Top Nine Myths About Trade Promotion Authority And The Trans-Pacific Partnership — A bit of trade-related posts this morning since the House is set to vote on Trade Promotion Authority today (and trade agreements include important provisions setting minimum standards for copyright protection). “Despite the tireless efforts of trade policy experts to explain why TPA and the U.S. trade agreements it’s intended to facilitate are, while imperfect, not a secret corporatist plot to usurp the U.S. Constitution and install global government, myths and half-truths continue to infect traditional and social media outlets.”

Three letters that spell a better economic future — BSA CEO Victoria Espinel pens this op-ed in favor of TPA, noting, “In the 1980s, we took stock of how our economy was changing and where our future strengths lay. We found that we were innovators, so intellectual property protection was essential. We also found that we were strong in a broad range of services. But at that time there were not trade rules in place to ensure we could reap the full benefits from those advantages. So the U.S. took the lead in negotiating strong trade rules to ensure we could take full and fair advantages of these strengths.”

Copyright’s Republic: Copyright for the Last and the Next 225 Years — In case you missed it, Mark Schultz and Devlin Hartline introduced a series of essays that will show that “Copyright laid the foundation for, and continues to support, the largest, most enduring, and most influential commercial culture in human history. That commercial culture is uniquely democratic, progressive, and accessible to both creators and audiences.” So far, part one is up, Promoting an Independent and Professional Class of Creators and Creative Businesses.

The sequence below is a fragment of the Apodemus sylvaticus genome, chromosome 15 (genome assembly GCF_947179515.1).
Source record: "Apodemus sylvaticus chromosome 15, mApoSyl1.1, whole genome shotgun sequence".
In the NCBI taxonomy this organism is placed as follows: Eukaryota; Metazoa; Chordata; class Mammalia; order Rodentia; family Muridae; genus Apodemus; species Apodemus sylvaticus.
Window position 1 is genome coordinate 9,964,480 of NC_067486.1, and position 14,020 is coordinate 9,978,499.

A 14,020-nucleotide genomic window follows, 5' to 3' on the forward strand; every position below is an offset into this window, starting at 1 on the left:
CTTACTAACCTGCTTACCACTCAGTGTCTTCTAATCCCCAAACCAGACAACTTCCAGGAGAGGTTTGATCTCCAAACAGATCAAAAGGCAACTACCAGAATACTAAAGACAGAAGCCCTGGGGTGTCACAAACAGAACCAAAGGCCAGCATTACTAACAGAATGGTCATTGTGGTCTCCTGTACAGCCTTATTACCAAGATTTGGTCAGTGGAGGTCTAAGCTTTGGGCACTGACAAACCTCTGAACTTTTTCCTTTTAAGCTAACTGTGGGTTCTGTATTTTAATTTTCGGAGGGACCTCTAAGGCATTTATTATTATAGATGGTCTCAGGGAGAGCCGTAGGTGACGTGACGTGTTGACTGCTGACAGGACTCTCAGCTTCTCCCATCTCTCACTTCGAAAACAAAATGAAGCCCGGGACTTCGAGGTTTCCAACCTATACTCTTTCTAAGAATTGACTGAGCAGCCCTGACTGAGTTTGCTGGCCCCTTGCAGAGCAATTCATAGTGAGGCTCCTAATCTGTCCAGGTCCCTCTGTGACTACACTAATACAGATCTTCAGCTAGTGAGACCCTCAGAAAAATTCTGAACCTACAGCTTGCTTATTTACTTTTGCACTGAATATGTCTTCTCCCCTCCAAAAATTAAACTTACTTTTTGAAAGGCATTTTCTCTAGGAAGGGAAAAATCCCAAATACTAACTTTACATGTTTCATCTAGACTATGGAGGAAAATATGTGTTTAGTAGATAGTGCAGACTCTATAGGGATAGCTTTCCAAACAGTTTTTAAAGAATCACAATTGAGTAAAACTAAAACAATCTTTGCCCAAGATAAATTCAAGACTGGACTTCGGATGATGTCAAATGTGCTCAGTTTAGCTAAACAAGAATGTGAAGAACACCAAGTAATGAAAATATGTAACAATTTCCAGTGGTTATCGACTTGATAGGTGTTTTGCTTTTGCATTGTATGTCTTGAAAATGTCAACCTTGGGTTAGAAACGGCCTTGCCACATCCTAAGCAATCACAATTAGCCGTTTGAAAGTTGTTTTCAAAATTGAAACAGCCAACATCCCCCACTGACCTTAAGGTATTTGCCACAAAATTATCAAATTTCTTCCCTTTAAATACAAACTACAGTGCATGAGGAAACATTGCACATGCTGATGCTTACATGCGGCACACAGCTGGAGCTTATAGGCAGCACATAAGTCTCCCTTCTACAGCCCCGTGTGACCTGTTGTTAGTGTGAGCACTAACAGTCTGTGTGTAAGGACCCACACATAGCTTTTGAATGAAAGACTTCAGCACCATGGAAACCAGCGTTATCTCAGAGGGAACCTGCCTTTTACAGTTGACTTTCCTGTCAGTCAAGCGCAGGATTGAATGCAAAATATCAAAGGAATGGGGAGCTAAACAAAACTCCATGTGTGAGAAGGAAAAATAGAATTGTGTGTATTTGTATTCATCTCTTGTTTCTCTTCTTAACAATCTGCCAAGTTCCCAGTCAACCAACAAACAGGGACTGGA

“YouTube for YouTube” — Chris Castle asks the question, how innovative is Google’s “YouTube for Artists” initiative? He gets insightful responses from David Lowery and Blake Morgan.

CloudFlare Enjoined From Aiding Infringers: Internet Unbroken — Last week, a federal court rejected CloudFlare’s (and EFF’s) argument that the service did not have to comply with a court-ordered injunction because it wasn’t aiding and abetting infringing activity. Here is excellent analysis of that decision.

The Pharaohs Of Silicon Valley: My Journey Through Google Headquarters — “With elegant, deliberate precision, the Google Car starts its own motor and makes a slow, controlled trip around the quarter-mile track. It comes to a perfect, gradual stop at the finish line. The door to the car opens and the scientist emerges. He now has the head of a falcon. He emits frightened birdlike shrieks from his new beak as he grasps in horror at his monstrous new head.”